Great song, but this video was clearly dubbed. Notice how Jim Horn (long beard) starts playing the flute after the music starts - from the wrong end.
For sale at ThinkGeek for $75.
A new service called “Flu Trends” launched on Google.org a few days ago. This service attempts to predict flu outbreaks by looking at flu-related search queries on Google.com. The data is broken down by State and conveniently displayed on a U.S. map (pictured below).
It will be interesting to see how accurate this really is. If it is, then it will greatly assist public health officials in preparing for regional epidemics. It would also be interesting to know if Google took into account States with a high number of medical and nursing programs. If not, Google might mistakenly report an influenza outbreak in New York City the night before a big exam day.
Flu Trends is Google’s second health-related service. In May it launched Google Health, an online database that lets you securely store and organize your health information in one place. Earlier this month, Medicare began encouraging Arizona seniors to use the service as part of a pilot program meant to streamline and improve healthcare.
An amazing automation by Jean Roullet from the late 19th century. More on Roullet and his company here.
With the web as open as it is, it has become increasingly difficult for companies to control their online reputations. Power that had once rested solely in the hands of corporate PR groups is now shared among consumers with an internet connection and the will to make themselves heard. If someone has a bone to pick with your product or service, they’ll blog about it, mention it in a forum, or write about it in the numerous consumer review websites out there. This openness can be great for consumers, but only if the negatively is warranted. If it isn’t - and the consumer is either acting ignorant or has a problem that can easily be remedied - then companies should make every effort the contact that person. This not only makes a happy customer, but can potentially create a brand advocate. Of course, you first need to know where to find them…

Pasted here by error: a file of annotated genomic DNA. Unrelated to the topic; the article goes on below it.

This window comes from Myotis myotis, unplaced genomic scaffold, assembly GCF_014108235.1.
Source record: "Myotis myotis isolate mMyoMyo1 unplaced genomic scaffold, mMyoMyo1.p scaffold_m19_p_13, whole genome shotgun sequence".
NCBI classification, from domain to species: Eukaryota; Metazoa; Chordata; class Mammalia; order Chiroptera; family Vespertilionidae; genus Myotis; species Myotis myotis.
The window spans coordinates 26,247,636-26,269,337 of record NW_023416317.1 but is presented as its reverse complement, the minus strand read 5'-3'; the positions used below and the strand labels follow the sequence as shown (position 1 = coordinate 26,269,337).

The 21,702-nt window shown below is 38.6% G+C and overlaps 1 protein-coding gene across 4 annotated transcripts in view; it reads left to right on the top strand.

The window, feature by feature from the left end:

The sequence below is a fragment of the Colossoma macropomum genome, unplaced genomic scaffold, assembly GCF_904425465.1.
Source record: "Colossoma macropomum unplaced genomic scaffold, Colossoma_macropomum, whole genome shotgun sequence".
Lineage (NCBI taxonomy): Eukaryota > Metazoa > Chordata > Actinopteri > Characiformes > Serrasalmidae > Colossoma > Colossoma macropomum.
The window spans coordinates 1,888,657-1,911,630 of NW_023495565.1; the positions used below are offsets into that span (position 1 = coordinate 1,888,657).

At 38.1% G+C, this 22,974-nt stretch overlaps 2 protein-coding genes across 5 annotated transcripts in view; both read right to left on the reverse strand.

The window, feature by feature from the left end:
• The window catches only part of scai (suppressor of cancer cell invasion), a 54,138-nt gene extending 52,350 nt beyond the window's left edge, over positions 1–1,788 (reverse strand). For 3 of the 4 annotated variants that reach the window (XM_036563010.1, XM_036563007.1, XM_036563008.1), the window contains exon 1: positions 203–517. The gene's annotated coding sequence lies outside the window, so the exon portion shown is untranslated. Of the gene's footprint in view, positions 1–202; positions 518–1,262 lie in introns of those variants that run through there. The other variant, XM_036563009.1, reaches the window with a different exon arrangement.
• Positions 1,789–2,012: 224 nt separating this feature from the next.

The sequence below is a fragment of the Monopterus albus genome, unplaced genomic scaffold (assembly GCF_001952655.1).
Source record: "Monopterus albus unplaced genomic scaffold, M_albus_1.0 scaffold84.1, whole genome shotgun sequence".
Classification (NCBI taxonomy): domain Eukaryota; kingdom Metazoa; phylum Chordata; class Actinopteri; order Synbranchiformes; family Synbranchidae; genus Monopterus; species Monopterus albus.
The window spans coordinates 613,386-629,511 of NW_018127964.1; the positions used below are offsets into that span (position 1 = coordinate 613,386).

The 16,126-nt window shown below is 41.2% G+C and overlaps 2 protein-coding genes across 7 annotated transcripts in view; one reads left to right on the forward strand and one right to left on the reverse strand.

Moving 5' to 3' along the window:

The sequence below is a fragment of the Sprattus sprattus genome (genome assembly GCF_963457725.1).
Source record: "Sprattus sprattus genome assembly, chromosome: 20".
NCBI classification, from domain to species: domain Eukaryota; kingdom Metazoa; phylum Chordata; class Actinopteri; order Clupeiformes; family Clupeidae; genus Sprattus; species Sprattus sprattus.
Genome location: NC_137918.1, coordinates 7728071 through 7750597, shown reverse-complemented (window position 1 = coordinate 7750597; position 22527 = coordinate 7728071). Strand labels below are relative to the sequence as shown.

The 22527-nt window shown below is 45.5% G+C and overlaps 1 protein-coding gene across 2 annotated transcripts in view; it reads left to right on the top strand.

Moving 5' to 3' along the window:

The Blogosphere: The most unmoderated place on the web tends to have a lot of corporate chatter. Start with a search on Technorati, currently the most popular blog index. Google Blog Search, IceRocket, and BlogPulse are also excellent resources.
Forums: Also known as message boards, these niche websites thrive on community participation. Users have a tendency to speak their minds, often masking their true identities. A popular forum topic can easily lead to hundreds of blog posts, news articles, and Twitter posts. BoardReader is undoubtedly the best place to start your forum search. BoardTracker is also a good one.
Twitter: The most popular micro-blogging platform is an excellent resource to find real-time opinions of your product or service. More importantly, posts made to Twitter often turn into full blown blog posts - so it’s best to catch them early. There’s a great little tool called TweetScan that automatically monitors Twitter and informs you (via e-mail or RSS) when a post is made matching your search criteria. Mark Collier of “Search Engine Guide” wrote a more in-depth article on this topic.
Professional Services: If you don’t have the time (or will) to monitor the web on your own, you can always hire it out to companies like Reputation Defender.
It’s important to note that simply reaching out to your customers online is not always enough. Heavy social media users also like to see companies embracing the same technologies they use. This might include creating a company Facebook page or MySpace profile - or setting up a company Twitter account. Corporate presences on these website can also make a company more visible within search.
Any websites or tools I missed here? I’d love to hear about them in the comments…